Protein content in larval diet affects adult longevity and antioxidant gene expression in honey bee workers.
Li, C., Xu, B., Wang, Y., Yang, Z.B., and Yang, W.R. (2014). "Protein content in larval diet affects adult longevity and antioxidant gene expression in honey bee workers.", Entomologia Experimentalis et Applicata, 151(1), pp. 19-26. doi : 10.1111/eea.12167 Access to full text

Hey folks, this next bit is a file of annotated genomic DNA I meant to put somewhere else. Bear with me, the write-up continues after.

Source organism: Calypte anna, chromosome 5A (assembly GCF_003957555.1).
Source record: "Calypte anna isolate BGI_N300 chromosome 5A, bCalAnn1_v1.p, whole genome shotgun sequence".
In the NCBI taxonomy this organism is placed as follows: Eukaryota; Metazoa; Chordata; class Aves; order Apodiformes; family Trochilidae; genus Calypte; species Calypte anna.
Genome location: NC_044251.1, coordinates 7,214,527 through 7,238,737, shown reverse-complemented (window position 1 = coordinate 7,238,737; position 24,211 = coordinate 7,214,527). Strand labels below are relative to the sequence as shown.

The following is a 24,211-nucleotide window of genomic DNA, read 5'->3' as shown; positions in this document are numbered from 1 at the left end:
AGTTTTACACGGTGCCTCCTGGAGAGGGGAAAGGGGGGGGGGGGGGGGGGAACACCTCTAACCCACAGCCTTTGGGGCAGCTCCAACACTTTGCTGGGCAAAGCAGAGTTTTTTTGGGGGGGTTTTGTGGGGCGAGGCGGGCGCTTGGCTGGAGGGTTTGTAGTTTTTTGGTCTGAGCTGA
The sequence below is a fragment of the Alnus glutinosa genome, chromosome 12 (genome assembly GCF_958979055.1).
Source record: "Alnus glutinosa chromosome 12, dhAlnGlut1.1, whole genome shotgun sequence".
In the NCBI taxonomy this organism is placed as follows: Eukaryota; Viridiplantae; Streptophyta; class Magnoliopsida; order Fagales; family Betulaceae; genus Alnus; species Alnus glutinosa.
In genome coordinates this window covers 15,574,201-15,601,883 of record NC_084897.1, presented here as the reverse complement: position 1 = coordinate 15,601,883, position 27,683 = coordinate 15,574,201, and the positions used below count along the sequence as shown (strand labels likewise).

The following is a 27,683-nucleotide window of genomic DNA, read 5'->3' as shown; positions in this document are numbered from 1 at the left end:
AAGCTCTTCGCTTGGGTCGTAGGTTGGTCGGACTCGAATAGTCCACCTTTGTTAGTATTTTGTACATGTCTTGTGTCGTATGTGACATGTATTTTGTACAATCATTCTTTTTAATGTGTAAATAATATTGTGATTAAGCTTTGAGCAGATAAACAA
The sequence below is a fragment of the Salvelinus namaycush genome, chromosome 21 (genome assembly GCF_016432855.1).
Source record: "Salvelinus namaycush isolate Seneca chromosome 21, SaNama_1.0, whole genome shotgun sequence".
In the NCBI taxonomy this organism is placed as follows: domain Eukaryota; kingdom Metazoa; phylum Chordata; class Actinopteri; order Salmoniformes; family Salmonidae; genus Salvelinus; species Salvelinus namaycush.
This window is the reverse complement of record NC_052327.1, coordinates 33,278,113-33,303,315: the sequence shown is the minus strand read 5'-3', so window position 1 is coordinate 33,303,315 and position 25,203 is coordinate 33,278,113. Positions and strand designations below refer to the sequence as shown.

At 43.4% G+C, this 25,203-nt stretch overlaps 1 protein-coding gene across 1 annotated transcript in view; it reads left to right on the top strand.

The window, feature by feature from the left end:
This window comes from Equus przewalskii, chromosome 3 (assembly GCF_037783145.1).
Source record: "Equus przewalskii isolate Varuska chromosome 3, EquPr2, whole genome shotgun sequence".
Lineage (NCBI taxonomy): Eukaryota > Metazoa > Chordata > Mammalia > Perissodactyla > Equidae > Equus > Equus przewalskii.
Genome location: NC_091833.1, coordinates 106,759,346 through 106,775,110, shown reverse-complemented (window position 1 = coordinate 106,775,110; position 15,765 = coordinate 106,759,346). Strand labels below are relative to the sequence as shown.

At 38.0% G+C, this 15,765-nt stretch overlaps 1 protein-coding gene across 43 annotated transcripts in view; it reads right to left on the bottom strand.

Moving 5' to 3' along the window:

In honey bees, adult longevity is strongly dependent on the quantity of dietary protein ingested after emergence, but relatively little is known about the role played by the protein content of larval diet. In total, 15 colonies of Apis mellifera ligustica Spinola (Hymenoptera: Apidae) bees with sister queens were randomly allocated to one of three groups (five colonies per group), provided with pollen substitutes (PS) with protein concentrations of 15, 25, or 35%, designated as PS15, PS25, and PS35, respectively. In a field experiment, we measured the PS consumption and collected samples for analyzing body protein content and gene expression. On day 29, groups of 50 newly emerged workers from each colony were obtained and confined in cages for measuring survival and longevity. Results showed that bees consumed significantly more PS15 and PS25 than PS35. However, the total protein intake of PS15 was less than that of the others. Increasing the protein available to larvae (PS35) significantly increased total accumulated protein before emergence, adult survival, and longevity. Furthermore, bees fed PS25 or PS35 tended to have higher mRNA levels for genes encoding antioxidant enzymes, providing a potential physiological mechanism for observed survival differences among the three dietary treatments. We conclude that protein content in larval diet could positively influence worker longevity likely because of the increased related antioxidant gene expression.
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